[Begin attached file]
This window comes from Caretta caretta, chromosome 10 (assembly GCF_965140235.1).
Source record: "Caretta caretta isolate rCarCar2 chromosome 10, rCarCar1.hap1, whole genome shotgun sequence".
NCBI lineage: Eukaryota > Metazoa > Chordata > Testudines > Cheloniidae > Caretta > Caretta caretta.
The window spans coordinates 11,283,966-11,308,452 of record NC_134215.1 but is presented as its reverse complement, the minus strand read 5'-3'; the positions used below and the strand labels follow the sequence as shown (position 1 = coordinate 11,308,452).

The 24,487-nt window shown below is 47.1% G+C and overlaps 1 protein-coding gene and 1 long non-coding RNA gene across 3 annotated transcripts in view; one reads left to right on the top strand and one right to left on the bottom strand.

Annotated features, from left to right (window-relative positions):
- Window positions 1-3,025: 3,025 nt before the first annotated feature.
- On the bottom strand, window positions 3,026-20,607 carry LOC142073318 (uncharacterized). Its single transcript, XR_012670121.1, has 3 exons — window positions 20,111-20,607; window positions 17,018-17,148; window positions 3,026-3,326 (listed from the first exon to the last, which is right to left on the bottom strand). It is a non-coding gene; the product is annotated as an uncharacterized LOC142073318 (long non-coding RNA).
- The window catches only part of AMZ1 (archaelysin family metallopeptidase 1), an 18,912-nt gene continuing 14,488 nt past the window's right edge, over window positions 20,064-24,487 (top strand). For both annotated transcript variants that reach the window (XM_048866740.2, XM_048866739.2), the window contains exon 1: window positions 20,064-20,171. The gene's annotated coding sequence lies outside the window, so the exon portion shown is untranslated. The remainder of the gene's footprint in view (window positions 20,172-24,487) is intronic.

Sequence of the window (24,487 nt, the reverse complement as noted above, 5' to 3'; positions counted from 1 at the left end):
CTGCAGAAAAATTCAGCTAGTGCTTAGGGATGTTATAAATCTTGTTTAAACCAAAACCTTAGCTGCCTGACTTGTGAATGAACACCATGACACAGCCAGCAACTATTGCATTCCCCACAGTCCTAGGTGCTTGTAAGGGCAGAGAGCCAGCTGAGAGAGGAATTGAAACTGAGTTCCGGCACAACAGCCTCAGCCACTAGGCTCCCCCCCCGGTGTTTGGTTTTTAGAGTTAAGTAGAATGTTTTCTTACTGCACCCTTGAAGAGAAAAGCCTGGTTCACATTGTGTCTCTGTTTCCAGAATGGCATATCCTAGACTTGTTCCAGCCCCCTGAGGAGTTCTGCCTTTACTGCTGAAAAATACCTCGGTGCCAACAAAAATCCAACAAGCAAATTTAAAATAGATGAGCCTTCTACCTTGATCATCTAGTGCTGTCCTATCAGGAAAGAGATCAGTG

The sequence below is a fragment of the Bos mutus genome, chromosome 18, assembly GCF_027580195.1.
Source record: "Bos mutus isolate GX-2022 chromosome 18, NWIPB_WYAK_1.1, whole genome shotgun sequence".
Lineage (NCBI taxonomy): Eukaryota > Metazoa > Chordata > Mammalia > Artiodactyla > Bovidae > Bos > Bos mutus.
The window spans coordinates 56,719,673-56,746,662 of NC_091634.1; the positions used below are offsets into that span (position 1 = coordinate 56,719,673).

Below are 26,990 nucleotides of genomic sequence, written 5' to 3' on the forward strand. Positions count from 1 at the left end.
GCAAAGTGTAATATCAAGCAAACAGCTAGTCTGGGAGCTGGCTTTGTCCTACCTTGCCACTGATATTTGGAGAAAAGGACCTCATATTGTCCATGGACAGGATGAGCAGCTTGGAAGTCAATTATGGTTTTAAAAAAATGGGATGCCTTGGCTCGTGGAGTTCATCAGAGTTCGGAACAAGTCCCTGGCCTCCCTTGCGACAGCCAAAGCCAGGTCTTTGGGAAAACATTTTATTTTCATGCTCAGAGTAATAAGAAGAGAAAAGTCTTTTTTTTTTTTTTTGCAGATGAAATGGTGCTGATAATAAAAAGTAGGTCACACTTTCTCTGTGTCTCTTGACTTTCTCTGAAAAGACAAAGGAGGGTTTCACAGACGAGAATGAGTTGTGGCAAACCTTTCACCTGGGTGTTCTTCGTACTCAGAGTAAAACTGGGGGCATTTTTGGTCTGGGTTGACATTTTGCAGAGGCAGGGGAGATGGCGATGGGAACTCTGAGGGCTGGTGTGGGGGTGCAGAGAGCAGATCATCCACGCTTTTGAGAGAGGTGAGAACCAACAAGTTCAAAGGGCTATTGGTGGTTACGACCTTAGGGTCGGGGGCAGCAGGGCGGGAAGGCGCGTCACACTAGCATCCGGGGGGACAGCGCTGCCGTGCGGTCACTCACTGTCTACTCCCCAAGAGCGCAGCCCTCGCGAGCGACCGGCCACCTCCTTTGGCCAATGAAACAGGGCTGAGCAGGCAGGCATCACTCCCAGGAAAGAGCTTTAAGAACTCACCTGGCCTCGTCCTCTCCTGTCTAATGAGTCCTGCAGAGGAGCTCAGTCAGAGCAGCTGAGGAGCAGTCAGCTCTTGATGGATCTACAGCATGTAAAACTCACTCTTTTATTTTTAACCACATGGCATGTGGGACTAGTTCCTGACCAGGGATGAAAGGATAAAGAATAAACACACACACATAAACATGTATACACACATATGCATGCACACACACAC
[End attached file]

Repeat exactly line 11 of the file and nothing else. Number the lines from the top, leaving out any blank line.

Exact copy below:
CTGCAGAAAAATTCAGCTAGTGCTTAGGGATGTTATAAATCTTGTTTAAACCAAAACCTTAGCTGCCTGACTTGTGAATGAACACCATGACACAGCCAGCAACTATTGCATTCCCCACAGTCCTAGGTGCTTGTAAGGGCAGAGAGCCAGCTGAGAGAGGAATTGAAACTGAGTTCCGGCACAACAGCCTCAGCCACTAGGCTCCCCCCCCGGTGTTTGGTTTTTAGAGTTAAGTAGAATGTTTTCTTACTGCACCCTTGAAGAGAAAAGCCTGGTTCACATTGTGTCTCTGTTTCCAGAATGGCATATCCTAGACTTGTTCCAGCCCCCTGAGGAGTTCTGCCTTTACTGCTGAAAAATACCTCGGTGCCAACAAAAATCCAACAAGCAAATTTAAAATAGATGAGCCTTCTACCTTGATCATCTAGTGCTGTCCTATCAGGAAAGAGATCAGTG